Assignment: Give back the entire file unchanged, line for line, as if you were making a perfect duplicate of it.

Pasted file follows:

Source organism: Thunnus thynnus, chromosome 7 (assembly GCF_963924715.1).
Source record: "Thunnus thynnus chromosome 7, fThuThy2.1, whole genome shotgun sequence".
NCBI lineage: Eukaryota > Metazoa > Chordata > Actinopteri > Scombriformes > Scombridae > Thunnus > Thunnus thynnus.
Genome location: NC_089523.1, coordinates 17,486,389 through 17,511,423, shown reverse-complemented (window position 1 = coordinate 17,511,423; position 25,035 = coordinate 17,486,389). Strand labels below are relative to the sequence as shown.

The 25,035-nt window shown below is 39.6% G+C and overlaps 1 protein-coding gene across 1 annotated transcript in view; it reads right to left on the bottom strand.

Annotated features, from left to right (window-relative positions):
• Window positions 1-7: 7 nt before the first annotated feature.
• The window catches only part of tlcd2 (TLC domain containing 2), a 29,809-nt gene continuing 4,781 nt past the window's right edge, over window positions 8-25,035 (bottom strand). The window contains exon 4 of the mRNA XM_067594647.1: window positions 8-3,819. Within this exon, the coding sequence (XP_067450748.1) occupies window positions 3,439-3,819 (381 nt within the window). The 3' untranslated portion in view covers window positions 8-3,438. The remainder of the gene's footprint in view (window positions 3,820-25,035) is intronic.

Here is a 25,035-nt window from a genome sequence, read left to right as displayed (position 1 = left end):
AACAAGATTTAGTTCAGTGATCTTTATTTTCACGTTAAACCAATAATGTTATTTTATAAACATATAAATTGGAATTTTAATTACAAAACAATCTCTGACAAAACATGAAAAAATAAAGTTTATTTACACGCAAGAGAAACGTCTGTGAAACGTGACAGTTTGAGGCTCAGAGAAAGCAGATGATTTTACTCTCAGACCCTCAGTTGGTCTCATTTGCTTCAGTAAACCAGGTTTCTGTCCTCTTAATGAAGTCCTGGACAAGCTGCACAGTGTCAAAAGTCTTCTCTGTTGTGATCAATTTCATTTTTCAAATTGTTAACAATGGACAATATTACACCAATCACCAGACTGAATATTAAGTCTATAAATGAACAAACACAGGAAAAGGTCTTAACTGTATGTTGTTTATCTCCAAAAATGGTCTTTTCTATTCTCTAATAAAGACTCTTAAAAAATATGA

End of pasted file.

Source organism: Thunnus thynnus, chromosome 7 (assembly GCF_963924715.1).
Source record: "Thunnus thynnus chromosome 7, fThuThy2.1, whole genome shotgun sequence".
NCBI lineage: Eukaryota > Metazoa > Chordata > Actinopteri > Scombriformes > Scombridae > Thunnus > Thunnus thynnus.
Genome location: NC_089523.1, coordinates 17,486,389 through 17,511,423, shown reverse-complemented (window position 1 = coordinate 17,511,423; position 25,035 = coordinate 17,486,389). Strand labels below are relative to the sequence as shown.

The 25,035-nt window shown below is 39.6% G+C and overlaps 1 protein-coding gene across 1 annotated transcript in view; it reads right to left on the bottom strand.

Annotated features, from left to right (window-relative positions):
• Window positions 1-7: 7 nt before the first annotated feature.
• The window catches only part of tlcd2 (TLC domain containing 2), a 29,809-nt gene continuing 4,781 nt past the window's right edge, over window positions 8-25,035 (bottom strand). The window contains exon 4 of the mRNA XM_067594647.1: window positions 8-3,819. Within this exon, the coding sequence (XP_067450748.1) occupies window positions 3,439-3,819 (381 nt within the window). The 3' untranslated portion in view covers window positions 8-3,438. The remainder of the gene's footprint in view (window positions 3,820-25,035) is intronic.

Here is a 25,035-nt window from a genome sequence, read left to right as displayed (position 1 = left end):
AACAAGATTTAGTTCAGTGATCTTTATTTTCACGTTAAACCAATAATGTTATTTTATAAACATATAAATTGGAATTTTAATTACAAAACAATCTCTGACAAAACATGAAAAAATAAAGTTTATTTACACGCAAGAGAAACGTCTGTGAAACGTGACAGTTTGAGGCTCAGAGAAAGCAGATGATTTTACTCTCAGACCCTCAGTTGGTCTCATTTGCTTCAGTAAACCAGGTTTCTGTCCTCTTAATGAAGTCCTGGACAAGCTGCACAGTGTCAAAAGTCTTCTCTGTTGTGATCAATTTCATTTTTCAAATTGTTAACAATGGACAATATTACACCAATCACCAGACTGAATATTAAGTCTATAAATGAACAAACACAGGAAAAGGTCTTAACTGTATGTTGTTTATCTCCAAAAATGGTCTTTTCTATTCTCTAATAAAGACTCTTAAAAAATATGA